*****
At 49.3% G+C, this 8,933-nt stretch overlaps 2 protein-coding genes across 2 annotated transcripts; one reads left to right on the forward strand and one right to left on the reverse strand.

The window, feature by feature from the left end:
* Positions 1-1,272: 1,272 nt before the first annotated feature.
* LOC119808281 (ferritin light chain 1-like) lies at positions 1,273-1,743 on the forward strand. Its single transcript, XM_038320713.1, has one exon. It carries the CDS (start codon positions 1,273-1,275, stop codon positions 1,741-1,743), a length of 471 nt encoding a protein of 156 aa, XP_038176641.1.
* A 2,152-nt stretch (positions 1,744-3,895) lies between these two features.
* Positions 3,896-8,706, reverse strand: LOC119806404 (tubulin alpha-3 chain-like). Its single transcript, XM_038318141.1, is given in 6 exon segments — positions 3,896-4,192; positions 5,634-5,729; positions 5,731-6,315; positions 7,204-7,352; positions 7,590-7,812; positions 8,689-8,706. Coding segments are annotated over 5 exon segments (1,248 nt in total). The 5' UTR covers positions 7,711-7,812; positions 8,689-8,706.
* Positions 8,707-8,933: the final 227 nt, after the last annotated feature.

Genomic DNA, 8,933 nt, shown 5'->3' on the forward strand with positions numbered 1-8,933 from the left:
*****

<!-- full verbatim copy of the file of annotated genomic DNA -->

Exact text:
At 49.3% G+C, this 8,933-nt stretch overlaps 2 protein-coding genes across 2 annotated transcripts; one reads left to right on the forward strand and one right to left on the reverse strand.

The window, feature by feature from the left end:
* Positions 1-1,272: 1,272 nt before the first annotated feature.
* LOC119808281 (ferritin light chain 1-like) lies at positions 1,273-1,743 on the forward strand. Its single transcript, XM_038320713.1, has one exon. It carries the CDS (start codon positions 1,273-1,275, stop codon positions 1,741-1,743), a length of 471 nt encoding a protein of 156 aa, XP_038176641.1.
* A 2,152-nt stretch (positions 1,744-3,895) lies between these two features.
* Positions 3,896-8,706, reverse strand: LOC119806404 (tubulin alpha-3 chain-like). Its single transcript, XM_038318141.1, is given in 6 exon segments — positions 3,896-4,192; positions 5,634-5,729; positions 5,731-6,315; positions 7,204-7,352; positions 7,590-7,812; positions 8,689-8,706. Coding segments are annotated over 5 exon segments (1,248 nt in total). The 5' UTR covers positions 7,711-7,812; positions 8,689-8,706.
* Positions 8,707-8,933: the final 227 nt, after the last annotated feature.

Genomic DNA, 8,933 nt, shown 5'->3' on the forward strand with positions numbered 1-8,933 from the left: